This same story played over and over, with new “heroes” emerging every so often by winning multiple tournaments in a short time. Before long, there was a whole pantheon of “superstar” players, that everyone on Zog agreed were the elite. These superstars were just as susceptible to selective memory as the rest of the planet, so they believed that their fellow superstars really were “the players to beat”. Many of them split action with each other in tournaments, figuring that their group was a shoo-in to get most of the money at every event they played. Every once in awhile, an “outsider” won a tournament who, for whatever reason, was quickly praised by one of the established elite. The effect of this was to effectively extend the period of time allowed (from 15 tournaments to 30) for that person to win a second tournament such that he would be admitted into the elite. This had the effect of greatly improving the probability of these connected newcomers hitting it big, AND it served to make the uppercrust even an more tightly-knit group.
All this happened without a single player having any greater understanding of the game of poker than anyone else. Many of the superstars played marginally better because they played aggressively thanks to their misplaced confidence, but this adjustment was by no means a deliberate conscious decision based on a strategic understanding of the value of aggression.
After their original hot streaks, any occasional win (however rare it might actually be) by a superstar player only served to reinforce his stardom.
Typically this person credited his win with some adjustment he made that “put him back on track”. When a superstar failed to win a tournament, no one took the slightest note, possibly because there was almost always some other big name player to watch at the time. When a player fell on hard times and lost a backer, he simply shopped around until another came along.
One day, a small group of inhabitants from the nearby planet of Bamf arrived on Zog in a spaceship, and they were amazed to discover how truly awful the Zoggians played the game of poker. With their superior analytical skills and their centuries of experience, the Bamfites possessed a much deeper understanding of the game than the Zoggians could ever imagine. After speaking with and reading the books written by the star Zoggian players and after sitting at the tables with them a few times, the Bamfites concluded that even the Zoggian “elite” were clueless about the game. For a variety of reasons, most of the Bamfites decided that tournaments are not the smartest or fastest way to win money, and only a few even bothered to participate in these events. Those few that did take part only did so occasionally, and expected to win maybe one out of every 150 or 200 tournaments. Although this was a much better probability that their Zoggian counterparts, these Bamfites never got admitted into the group of “elite” players, because their limited participation made it extremely unlikely that they would manage to win multiple tournaments in a short time. When a Bamfite occasionally let it slip in public that the Zoggian star players were actually not very good, they were dismissed as “jealous”, or were told that they simply did not understand the game well enough to see how deep the plays of these Zoggian superstars really were.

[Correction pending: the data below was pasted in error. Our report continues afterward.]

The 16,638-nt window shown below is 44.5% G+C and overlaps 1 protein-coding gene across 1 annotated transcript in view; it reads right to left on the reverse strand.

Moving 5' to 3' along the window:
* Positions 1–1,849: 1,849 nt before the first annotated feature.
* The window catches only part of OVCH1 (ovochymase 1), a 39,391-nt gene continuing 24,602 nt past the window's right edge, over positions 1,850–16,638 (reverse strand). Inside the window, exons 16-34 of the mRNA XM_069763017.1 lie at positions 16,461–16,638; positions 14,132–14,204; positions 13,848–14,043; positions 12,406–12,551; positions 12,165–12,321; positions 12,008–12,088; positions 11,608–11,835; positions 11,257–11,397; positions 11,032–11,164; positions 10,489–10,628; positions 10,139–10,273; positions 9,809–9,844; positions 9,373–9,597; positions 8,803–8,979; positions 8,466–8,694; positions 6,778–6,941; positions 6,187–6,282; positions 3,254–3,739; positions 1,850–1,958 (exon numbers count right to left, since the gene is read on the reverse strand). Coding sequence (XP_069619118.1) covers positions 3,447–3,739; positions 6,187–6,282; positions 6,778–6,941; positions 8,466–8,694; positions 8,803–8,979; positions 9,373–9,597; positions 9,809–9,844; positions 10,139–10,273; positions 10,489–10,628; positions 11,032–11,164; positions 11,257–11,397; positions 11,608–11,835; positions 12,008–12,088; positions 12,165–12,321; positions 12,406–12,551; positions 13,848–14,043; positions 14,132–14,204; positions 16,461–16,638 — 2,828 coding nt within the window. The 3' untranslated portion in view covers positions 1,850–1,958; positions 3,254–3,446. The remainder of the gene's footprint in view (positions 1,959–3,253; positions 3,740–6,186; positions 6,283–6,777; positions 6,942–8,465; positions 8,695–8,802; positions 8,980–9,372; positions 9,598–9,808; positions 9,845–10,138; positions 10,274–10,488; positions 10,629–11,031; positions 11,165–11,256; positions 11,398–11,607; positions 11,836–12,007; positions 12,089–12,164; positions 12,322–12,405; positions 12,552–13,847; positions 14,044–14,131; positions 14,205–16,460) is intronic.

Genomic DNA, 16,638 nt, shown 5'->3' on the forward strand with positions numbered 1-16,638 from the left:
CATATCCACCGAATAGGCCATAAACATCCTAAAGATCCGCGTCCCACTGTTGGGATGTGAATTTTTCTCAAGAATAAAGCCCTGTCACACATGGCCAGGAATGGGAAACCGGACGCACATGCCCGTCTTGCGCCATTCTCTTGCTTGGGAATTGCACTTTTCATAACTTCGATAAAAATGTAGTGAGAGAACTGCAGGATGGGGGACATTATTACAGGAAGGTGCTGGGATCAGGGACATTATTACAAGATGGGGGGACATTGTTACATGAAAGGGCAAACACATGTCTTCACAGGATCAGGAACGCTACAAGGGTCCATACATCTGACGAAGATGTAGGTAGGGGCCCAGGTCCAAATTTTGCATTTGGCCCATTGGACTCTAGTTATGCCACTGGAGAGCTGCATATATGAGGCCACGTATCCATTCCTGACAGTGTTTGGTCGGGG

[All the characters in this story are fictional. Any similarities of these characters with real persons, living or dead, is purely coincidental. No animals were harmed in the writing of this story, nor were any harmed to produce the snack eaten by the author during the writing of this story.]—
Now I’m not so cynical that I think that the above fiction is actually going on here today. But I wrote it to point out how blown out of proportion tournament success can get, even in the most extreme case of players who are all equally matched. I do think that a great many of today’s successful tournament players are stronger players than hundreds of the numbskulls that participate in these events. But I’m also quite certain that many of these high profile players get way more credit than they deserve (eg. I think that players in the 75th percentile that enjoy a flash of tournament success are now regularly given credit for being in the 99th percentile).
I’m trying here to demonstrate that even a seemingly long run of apparent poker success in tournaments does not say as much about the poker understanding of a player as most of us think it does, for two reasons:
1. Selective memory about the results of renowned players makes their successes seem more consistent than they really are, and 2. Even mediocre players can enjoy a great deal more success than most people would expect.
Thanks, Tom. — MC
3 thoughts on “Poker Tournaments — Too-great expectations”
Ha ha. I was thinking something similar, and we should ask the question. How many tournaments has PHjr busted out of, where a bracelet was up for grabs? Seriously is it more than 1,000?
Quoting Tom Weideman: “Selective memory about the results of renowned players makes their successes seem more consistent than they really are”
What continent on the planet Zog was PHjr from again?
Hi, Bruce —
Thanks for making your first comment at Poker1.
Phil Hellmuth asked me not to reveal his home address or continent. Sorry. But I get your point.